• crystalCloud

    AL-HADEETHI, MIRMOTAHARI, & THEODOSIOU, "crystalCloud." Facade.

    Bartlett School of Architecture, UCL
    tutors: Alisa ANDRASEK, Daghan CAM, Maj PLEMENITAS, & David ANDREEN.

    suckerPUNCH: Describe your project.

    Shahad Thamer AL-HADEETHI, AmirReza MIRMOTAHARI, & Joanna THEODOSIOU: The aim of this project is to create a system that hybridizes two natural systems, clouds and crystals, and simultaneously explores the aspect of light.

    These rich domains with the introduction of small glass beads lead to an intricate fabric of architecture and moreover to a high-resolution fabric of light.

    More specifically, physics of wind forces, structural growth of crystals, mathematics of voxel, goal oriented agent behaviours, as well as physics of light are the fundamental aspects for the composition of crystalCloud.

    The design process starts with intricate formation of clouds evolving in global scale, due to physics of air dynamics, in order to distribute data in space and then the system is articulated by crystal growth, which is resembled by small glass beads, in local scale, to control light filtration, stability and textures. More specifically, physics of wind forces, structural growth of crystals, mathematics of voxel, goal oriented agent behaviours, physics of light as well as robotic fabrication techniques are the fundamental aspects for the composition of crystalCloud.

    Our research cluster’s main focus was around syntactic constructability and the convergence of matter and information. Through material experimentation in the physical world, certain behaviours are translated into digital environments where they are explored through the synthetic capacities of simulation. The structure of matter should be designed in a way that results high-resolution fabric of architecture. These fabrics are explored with millions of particles, thousands of agents, which undergo certain physics in order to organize into greater spatial configurations. Besides the large amount of data articulation in space, the aspects of robotic fabrication should be taken into consideration, which could produce a holistic innovative approach towards architecture.

    This project has had hints of sci-fi leading it through out its way, and the context it evolved in could relate to futuristic re-inhabitation of dead underground spaces that can one day become the new habitat for people living in metropolitans, creating a sense of solitude and a scape from the noise that surrounds them. The latter broadens the horizons of the research-based approach from extraordinary design synthesis to robotic manufacturing processes and develops a dialogue among them. Consequently we started looking into scenarios where we embed our system into abandoned underground spaces that can be redefined if more light is directed into them such as old mines or tube stations.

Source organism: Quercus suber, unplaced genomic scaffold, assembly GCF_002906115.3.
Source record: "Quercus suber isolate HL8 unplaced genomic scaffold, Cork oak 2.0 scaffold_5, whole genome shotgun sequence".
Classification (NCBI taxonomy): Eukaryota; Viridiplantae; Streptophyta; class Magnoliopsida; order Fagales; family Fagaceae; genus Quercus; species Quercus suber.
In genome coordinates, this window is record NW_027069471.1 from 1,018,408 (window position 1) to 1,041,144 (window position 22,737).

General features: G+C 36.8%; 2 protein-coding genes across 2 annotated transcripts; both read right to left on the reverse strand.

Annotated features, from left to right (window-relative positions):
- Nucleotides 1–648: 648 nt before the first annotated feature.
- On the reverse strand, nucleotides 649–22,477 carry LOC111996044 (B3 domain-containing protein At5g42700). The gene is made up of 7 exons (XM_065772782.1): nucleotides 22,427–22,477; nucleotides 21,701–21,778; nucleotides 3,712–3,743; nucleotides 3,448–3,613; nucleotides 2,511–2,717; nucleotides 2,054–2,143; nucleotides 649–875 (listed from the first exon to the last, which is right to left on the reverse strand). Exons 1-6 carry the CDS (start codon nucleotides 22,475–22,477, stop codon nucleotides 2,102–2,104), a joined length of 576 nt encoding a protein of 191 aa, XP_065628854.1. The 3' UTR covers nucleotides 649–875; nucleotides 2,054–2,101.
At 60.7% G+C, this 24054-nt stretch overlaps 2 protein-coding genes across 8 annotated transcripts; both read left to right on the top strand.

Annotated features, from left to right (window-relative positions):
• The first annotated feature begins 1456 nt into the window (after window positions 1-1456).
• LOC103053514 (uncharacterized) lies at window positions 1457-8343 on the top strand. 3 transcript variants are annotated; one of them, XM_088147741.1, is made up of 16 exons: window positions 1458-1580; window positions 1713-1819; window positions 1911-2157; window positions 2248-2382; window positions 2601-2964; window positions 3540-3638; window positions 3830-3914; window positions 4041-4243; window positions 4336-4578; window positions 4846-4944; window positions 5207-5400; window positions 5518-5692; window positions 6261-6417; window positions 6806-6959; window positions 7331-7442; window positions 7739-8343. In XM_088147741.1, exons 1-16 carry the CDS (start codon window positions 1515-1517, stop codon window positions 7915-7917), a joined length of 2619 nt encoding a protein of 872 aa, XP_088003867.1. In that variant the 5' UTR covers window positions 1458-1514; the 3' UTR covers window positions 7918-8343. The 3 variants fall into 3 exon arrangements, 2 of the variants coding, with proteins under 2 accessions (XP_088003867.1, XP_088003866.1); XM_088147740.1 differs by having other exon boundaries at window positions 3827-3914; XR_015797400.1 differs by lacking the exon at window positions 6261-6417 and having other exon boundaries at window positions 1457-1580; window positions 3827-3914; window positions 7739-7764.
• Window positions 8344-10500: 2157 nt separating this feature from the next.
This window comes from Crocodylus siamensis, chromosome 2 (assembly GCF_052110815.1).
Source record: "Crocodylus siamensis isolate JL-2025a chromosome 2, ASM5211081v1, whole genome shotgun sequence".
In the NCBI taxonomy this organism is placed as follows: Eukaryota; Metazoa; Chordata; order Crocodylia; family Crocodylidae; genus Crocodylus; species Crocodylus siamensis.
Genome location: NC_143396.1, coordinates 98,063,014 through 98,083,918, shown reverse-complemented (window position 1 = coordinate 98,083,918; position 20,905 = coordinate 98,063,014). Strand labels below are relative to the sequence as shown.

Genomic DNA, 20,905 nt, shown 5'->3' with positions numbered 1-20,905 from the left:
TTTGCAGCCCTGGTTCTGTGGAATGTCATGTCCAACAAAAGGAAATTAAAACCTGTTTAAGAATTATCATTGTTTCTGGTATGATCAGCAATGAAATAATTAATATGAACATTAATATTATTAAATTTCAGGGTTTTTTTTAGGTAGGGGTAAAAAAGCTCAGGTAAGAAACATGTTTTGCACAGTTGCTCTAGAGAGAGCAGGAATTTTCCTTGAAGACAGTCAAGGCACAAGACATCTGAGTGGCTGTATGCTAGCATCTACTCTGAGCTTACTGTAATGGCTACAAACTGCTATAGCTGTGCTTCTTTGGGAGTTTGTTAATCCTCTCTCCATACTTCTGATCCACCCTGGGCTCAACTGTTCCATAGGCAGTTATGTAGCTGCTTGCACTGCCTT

Eventually the pilot design proposal concerned an underground exhibition space that captures, reflects and refracts light and acts as the new entrance of the V&A museum. The intension was to create a maze, a sequence of spaces of similar formations but yet different, in terms of porosities and light qualities. The goal is to create for visitors the experience of walking inside a cloud, which perform as galleries, see the exhibits and at the same time experience extreme light differentiations through different formations. Although the space is designed as a maze in order to make people feel as if they are lost, it still embeds in itself directionality that guides people towards the museum main exhibition space through a sequence of light and shape.

    In order to validate our proposal and to test whether a crystalCloud could ever be fabricated, the whole process was applied in an object of a smaller size with only 70,000 glass spheres to create a shape 180cm in width by 150cm in length and 100cm in height. The sculpture was constructed layer-by-layer, with an ABB robot and with the use of the HAL plugin, and then assembled for the B-Pro exhibition show 2013.

    sP: What or who influenced this project?
    ATA, AM, & JT: The two most important elements of the project, clouds and crystals as natural phenomenon, and their interaction with light; simulating complexity and agent-based design.

    sP: What were you reading/listening to/watching while developing this project?
    ATA, AM, & JT: Reading: Steven Johnson, Emergence; a deep dive into Deleuze and Derrida’s worlds! Even into China Mieville’s novels! All sorts of sci-fi references. Watching: PROTO/E/CO/LOGICS/Day02—Ed Keller, “Agents of Revolutionary Time”—a very interesting lecture.

    sP: Whose work is currently on your radar?
    ATA, AM, & JT: Marc Fornes, Ezio Blasetti, Michael Hansmeyer, Daniel Widrig, Factory 15, ScanLab, Jelle Feringa, and Davide Quayola.

    Additional credits and links:
    We want to thank all the tutors at GAD who helped us a lot, specifically Jose Sanchez and also Thibault Schwartz, who provided us a license for his Robot interface plug-in HAL. Thanks to Ezio Blasetti and Matias del Campo for inviting us to UPenn and conducting a crit with us.

    Special thanks to our cluster tutors Alisa, Dagan, David, and Maj.

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